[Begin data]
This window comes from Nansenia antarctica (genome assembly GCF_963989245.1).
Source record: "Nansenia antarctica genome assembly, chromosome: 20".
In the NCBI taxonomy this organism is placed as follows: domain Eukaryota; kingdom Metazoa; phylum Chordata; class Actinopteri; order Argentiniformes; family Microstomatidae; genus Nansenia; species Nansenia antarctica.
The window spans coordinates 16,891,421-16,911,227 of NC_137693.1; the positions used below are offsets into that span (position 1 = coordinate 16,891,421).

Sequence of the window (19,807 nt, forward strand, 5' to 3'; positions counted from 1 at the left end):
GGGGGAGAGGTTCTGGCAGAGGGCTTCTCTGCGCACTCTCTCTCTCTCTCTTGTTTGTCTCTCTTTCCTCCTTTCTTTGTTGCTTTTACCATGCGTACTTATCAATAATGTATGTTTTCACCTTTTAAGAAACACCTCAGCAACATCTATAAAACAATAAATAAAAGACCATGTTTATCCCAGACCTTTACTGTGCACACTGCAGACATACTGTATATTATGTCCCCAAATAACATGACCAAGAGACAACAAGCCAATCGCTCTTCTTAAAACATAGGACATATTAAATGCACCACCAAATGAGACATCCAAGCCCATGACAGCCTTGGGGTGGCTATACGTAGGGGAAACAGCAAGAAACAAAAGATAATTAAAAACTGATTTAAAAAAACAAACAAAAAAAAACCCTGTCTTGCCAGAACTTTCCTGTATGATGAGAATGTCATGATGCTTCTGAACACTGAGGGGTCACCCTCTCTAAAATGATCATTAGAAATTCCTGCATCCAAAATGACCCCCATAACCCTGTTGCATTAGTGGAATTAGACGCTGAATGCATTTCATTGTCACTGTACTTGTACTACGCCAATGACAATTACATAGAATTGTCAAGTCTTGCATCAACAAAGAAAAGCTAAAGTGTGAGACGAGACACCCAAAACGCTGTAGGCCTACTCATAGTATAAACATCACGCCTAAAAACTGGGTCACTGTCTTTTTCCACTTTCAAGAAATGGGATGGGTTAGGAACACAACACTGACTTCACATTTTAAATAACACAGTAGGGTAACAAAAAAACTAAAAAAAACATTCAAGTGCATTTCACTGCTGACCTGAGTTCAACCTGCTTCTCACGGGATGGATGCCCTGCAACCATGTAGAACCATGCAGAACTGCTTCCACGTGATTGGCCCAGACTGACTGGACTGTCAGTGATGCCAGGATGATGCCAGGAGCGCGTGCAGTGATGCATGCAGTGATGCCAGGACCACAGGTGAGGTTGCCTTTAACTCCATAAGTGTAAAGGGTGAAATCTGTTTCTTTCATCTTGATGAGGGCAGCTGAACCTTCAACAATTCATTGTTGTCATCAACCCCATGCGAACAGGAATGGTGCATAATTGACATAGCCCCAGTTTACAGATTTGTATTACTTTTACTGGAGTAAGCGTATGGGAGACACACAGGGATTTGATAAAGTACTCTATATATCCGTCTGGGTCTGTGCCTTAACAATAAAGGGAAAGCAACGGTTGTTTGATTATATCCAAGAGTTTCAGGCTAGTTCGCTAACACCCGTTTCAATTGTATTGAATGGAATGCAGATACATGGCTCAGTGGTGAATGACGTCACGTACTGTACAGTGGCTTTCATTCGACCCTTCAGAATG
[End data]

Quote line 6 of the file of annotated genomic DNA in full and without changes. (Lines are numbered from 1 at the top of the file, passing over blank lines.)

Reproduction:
GGGGGAGAGGTTCTGGCAGAGGGCTTCTCTGCGCACTCTCTCTCTCTCTCTTGTTTGTCTCTCTTTCCTCCTTTCTTTGTTGCTTTTACCATGCGTACTTATCAATAATGTATGTTTTCACCTTTTAAGAAACACCTCAGCAACATCTATAAAACAATAAATAAAAGACCATGTTTATCCCAGACCTTTACTGTGCACACTGCAGACATACTGTATATTATGTCCCCAAATAACATGACCAAGAGACAACAAGCCAATCGCTCTTCTTAAAACATAGGACATATTAAATGCACCACCAAATGAGACATCCAAGCCCATGACAGCCTTGGGGTGGCTATACGTAGGGGAAACAGCAAGAAACAAAAGATAATTAAAAACTGATTTAAAAAAACAAACAAAAAAAAACCCTGTCTTGCCAGAACTTTCCTGTATGATGAGAATGTCATGATGCTTCTGAACACTGAGGGGTCACCCTCTCTAAAATGATCATTAGAAATTCCTGCATCCAAAATGACCCCCATAACCCTGTTGCATTAGTGGAATTAGACGCTGAATGCATTTCATTGTCACTGTACTTGTACTACGCCAATGACAATTACATAGAATTGTCAAGTCTTGCATCAACAAAGAAAAGCTAAAGTGTGAGACGAGACACCCAAAACGCTGTAGGCCTACTCATAGTATAAACATCACGCCTAAAAACTGGGTCACTGTCTTTTTCCACTTTCAAGAAATGGGATGGGTTAGGAACACAACACTGACTTCACATTTTAAATAACACAGTAGGGTAACAAAAAAACTAAAAAAAACATTCAAGTGCATTTCACTGCTGACCTGAGTTCAACCTGCTTCTCACGGGATGGATGCCCTGCAACCATGTAGAACCATGCAGAACTGCTTCCACGTGATTGGCCCAGACTGACTGGACTGTCAGTGATGCCAGGATGATGCCAGGAGCGCGTGCAGTGATGCATGCAGTGATGCCAGGACCACAGGTGAGGTTGCCTTTAACTCCATAAGTGTAAAGGGTGAAATCTGTTTCTTTCATCTTGATGAGGGCAGCTGAACCTTCAACAATTCATTGTTGTCATCAACCCCATGCGAACAGGAATGGTGCATAATTGACATAGCCCCAGTTTACAGATTTGTATTACTTTTACTGGAGTAAGCGTATGGGAGACACACAGGGATTTGATAAAGTACTCTATATATCCGTCTGGGTCTGTGCCTTAACAATAAAGGGAAAGCAACGGTTGTTTGATTATATCCAAGAGTTTCAGGCTAGTTCGCTAACACCCGTTTCAATTGTATTGAATGGAATGCAGATACATGGCTCAGTGGTGAATGACGTCACGTACTGTACAGTGGCTTTCATTCGACCCTTCAGAATG